Chelsea's St. Thomas More Chapel
A highlight for Chelsea Academy this year has been the opening of the Thomas More Chapel, which lives tucked in on the second floor of the lower school Chelsea campus. Named after our patron saint, the St. Thomas More Chapel not only gives Chelsea students the opportunity to attend school-wide Masses, confession, and adoration but also gives the community a place to celebrate the Traditional Latin Mass.
According to Fr. Daniel Gee, pastor of St. John the Baptist Catholic Church, before the concept of the chapel came into existence, the plan was to use the school gym for whole-school Masses. “We would have Monday Masses in the gym, and then, with the Bishop’s permission, use a downstairs room to hold the Blessed Sacrament for adoration,” Gee said in an interview.
This was the plan until restrictions came from the Diocese regarding the celebration of Traditional Latin Masses. St. John’s could no longer celebrate this mass in their main church, and their adoration chapel was not nearly big enough to hold the number of people who attended the Latin mass. After plans to use Christ the King chapel at Christendom College fell through, Fr. Gee found the only option was to use Chelsea Academy. Gee continued, “However, we realized we would not be able to use the gym, as it would be a hassle to transport the Blessed Sacrament, not to mention getting volunteers to set up and break down every Sunday - every Monday would be doable, but every Sunday would be a headache.”
And so the idea of the St. Thomas More Chapel came into being as Mr. John Dejak, headmaster of Chelsea Academy, collaborated with Fr. Gee over it. “I already had it in mind to convert that space into a chapel a long way down the road, but when Fr. Gee approached me about their need for a chapel, I sent a letter to Bishop Burbidge requesting permission to permanently store the Blessed Sacrament in our house,” Dejak said. Once the Bishop granted Chelsea permission, construction for the chapel began immediately, funded by parishioners from St. John’s and St. Peter’s, passionate about the continuation of the Latin mass. According to Gee, at least 50 people contributed, including Vincent Surmount, who constructed the altar, pulpit, altar rail, and the Stations of the Cross, all made from a combination of solid elder and heart pine.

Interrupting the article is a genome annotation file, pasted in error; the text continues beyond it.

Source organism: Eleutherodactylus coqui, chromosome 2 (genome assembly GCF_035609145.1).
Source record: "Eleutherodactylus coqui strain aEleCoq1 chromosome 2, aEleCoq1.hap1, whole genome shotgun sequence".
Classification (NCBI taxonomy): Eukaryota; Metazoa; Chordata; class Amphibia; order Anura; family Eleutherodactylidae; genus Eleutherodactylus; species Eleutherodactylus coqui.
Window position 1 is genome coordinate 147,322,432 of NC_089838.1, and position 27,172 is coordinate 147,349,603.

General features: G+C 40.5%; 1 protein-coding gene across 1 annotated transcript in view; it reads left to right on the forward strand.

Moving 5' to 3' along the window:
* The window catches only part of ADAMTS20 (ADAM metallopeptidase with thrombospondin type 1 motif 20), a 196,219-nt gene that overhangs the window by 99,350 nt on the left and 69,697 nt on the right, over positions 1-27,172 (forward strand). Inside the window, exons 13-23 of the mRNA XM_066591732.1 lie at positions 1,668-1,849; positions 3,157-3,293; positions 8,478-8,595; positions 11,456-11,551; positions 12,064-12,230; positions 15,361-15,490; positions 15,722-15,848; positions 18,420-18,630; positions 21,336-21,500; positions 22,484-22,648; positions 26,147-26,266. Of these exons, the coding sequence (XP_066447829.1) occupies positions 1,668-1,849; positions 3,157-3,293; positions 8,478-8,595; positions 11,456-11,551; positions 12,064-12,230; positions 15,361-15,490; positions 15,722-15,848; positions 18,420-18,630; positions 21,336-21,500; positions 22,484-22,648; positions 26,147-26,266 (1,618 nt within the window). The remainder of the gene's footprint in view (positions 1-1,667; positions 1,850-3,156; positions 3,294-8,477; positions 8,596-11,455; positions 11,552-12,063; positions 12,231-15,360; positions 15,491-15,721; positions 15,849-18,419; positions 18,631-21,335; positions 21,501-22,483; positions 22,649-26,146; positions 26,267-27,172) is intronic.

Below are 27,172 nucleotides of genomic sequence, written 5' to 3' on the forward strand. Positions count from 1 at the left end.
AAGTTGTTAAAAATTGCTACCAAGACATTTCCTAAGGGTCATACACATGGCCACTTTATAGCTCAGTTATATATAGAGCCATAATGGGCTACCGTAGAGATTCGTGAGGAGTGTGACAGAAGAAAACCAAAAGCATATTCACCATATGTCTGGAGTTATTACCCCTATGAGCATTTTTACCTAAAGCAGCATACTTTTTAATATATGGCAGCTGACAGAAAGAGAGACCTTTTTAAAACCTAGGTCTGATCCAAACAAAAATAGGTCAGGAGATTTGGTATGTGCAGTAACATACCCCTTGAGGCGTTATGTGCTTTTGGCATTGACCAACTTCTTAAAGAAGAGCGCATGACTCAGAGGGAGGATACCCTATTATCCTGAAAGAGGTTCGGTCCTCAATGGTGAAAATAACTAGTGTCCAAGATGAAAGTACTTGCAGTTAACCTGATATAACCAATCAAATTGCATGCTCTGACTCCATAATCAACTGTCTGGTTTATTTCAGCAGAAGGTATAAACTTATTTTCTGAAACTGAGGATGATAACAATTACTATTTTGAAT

Fr. Gee stated that, although he was unable to acquire a relic of St. Thomas More, he was able to obtain a relic of St. Edmund Campion, a martyr who lived just after the time of More. He lived underground, performing secret Catholic ministries to English Catholics living in persecution.
Overall, the construction of the chapel took place in just under 5 weeks.
Both John Dejak and Fr. Gee revealed that they both intend to expand the chapel, including adding balconies, to fit in more people comfortably for both Latin masses and Chelsea masses, but those plans are still in the development stage.
We are blessed with the St. Thomas More Chapel as it provides the ability to have whole-school masses every Monday, with our Schola performing every mass. Students also have the chance for adoration and confession, occurring every week after mass. The chapel also provides the opportunity to enrich classes, especially theology, with a visit to the Blessed Sacrament, but also as a place to put the heart and mind at ease during a busy week. Last but not least, the chapel serves as a center of the community, bringing hundreds of people together to celebrate the Traditional Latin Mass. We are extremely grateful to all those who put imponderable hard work into it, for without the efforts of many, the above would not be possible.